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Substance Use Screening, Brief Intervention, and Referral to Treatment in Multiple Settings: Evaluation of a National Initiative

      Abstract

      Purpose

      This study evaluated the implementation and outcomes of a multisite initiative to identify and intervene in adolescent substance use across the many settings where youth interact. This paper focuses on the implementation and intermediate outcomes of the initiative, while others in the supplement address impact and ultimate outcomes.

      Methods

      A mixed-methods cross-grantee evaluation was conducted from 2014 to 2019 among 56 recipients of funding from the Conrad N. Hilton Foundation to implement screening, brief intervention, and referral to treatment (SBIRT) across more than 1,266 youth-facing settings. Qualitative and quantitative data were collected from grantees on a quarterly basis, as well as from grantee proposals, progress reports, monthly grantee monitoring calls, and survey findings.

      Results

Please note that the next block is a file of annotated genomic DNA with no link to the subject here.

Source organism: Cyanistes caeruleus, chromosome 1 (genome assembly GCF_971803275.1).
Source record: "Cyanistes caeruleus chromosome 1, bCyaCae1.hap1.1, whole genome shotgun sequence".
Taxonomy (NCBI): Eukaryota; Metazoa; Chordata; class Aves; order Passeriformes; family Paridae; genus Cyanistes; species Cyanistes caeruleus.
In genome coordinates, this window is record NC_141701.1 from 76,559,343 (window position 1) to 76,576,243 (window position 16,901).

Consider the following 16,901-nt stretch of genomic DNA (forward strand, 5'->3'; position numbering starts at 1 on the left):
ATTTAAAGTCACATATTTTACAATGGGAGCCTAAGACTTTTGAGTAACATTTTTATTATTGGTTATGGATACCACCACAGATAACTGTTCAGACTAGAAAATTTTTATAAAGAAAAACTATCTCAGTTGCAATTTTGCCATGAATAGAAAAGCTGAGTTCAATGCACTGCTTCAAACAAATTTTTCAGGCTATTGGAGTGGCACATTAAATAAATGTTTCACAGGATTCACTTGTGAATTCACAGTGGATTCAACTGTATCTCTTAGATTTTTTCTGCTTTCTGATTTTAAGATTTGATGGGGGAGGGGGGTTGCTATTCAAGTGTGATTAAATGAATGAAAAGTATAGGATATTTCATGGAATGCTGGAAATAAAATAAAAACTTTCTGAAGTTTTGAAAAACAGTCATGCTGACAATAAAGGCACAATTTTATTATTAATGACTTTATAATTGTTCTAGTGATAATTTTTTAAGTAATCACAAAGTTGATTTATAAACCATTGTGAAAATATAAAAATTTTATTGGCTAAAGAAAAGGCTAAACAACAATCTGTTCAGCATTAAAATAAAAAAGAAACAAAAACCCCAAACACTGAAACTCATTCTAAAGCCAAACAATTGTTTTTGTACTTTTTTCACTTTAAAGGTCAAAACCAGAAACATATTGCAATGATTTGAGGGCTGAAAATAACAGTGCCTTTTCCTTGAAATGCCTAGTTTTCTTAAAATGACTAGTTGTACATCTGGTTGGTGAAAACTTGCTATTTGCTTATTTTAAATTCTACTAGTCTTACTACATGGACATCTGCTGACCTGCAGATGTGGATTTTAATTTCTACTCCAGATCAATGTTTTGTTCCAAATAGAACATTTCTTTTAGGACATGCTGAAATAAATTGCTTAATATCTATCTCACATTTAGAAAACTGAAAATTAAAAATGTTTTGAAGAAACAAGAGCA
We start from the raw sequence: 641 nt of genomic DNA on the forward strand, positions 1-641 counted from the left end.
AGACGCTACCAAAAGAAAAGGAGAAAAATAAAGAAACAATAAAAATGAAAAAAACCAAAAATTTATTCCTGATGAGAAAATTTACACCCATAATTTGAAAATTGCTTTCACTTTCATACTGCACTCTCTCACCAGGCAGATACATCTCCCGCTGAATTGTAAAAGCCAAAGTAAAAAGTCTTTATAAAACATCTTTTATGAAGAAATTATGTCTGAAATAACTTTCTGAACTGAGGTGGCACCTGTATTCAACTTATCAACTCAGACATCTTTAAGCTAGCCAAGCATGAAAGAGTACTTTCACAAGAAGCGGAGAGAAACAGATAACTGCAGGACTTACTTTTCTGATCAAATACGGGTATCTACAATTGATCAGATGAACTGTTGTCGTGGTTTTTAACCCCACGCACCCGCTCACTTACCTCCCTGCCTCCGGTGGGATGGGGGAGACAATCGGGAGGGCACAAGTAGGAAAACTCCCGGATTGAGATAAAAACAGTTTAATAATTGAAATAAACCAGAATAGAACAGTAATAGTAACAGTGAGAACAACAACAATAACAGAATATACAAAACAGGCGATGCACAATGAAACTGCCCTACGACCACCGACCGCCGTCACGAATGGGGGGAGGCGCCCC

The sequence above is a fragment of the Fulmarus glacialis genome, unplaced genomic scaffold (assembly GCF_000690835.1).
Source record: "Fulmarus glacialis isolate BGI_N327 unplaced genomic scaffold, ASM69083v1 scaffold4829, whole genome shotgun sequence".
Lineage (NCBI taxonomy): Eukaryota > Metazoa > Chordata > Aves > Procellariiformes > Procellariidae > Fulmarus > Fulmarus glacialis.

Grantees reported increased capacity to provide SBIRT to youth across various settings: pediatric and primary care practices, community behavioral health organizations, juvenile justice programs, schools, and community-based organizations. Collectively, grantees screened 141,230 youth for substance use, 12,272 received a brief intervention, and 2,212 were referred to treatment. As part of the initiative, grantees provided SBIRT training to over 37,000 nursing and social work students, medical residents, addiction medicine fellows, and others. Implementation challenges included fitting screening into the workflow of primary care settings, confidentiality and consent in schools, reimbursement, and lack of specialist providers to refer to for substance use disorder treatment. Intermediate outcomes collected include total numbers of youth screened, received a brief intervention, and/or referred to more intensive treatment based on their screening scores.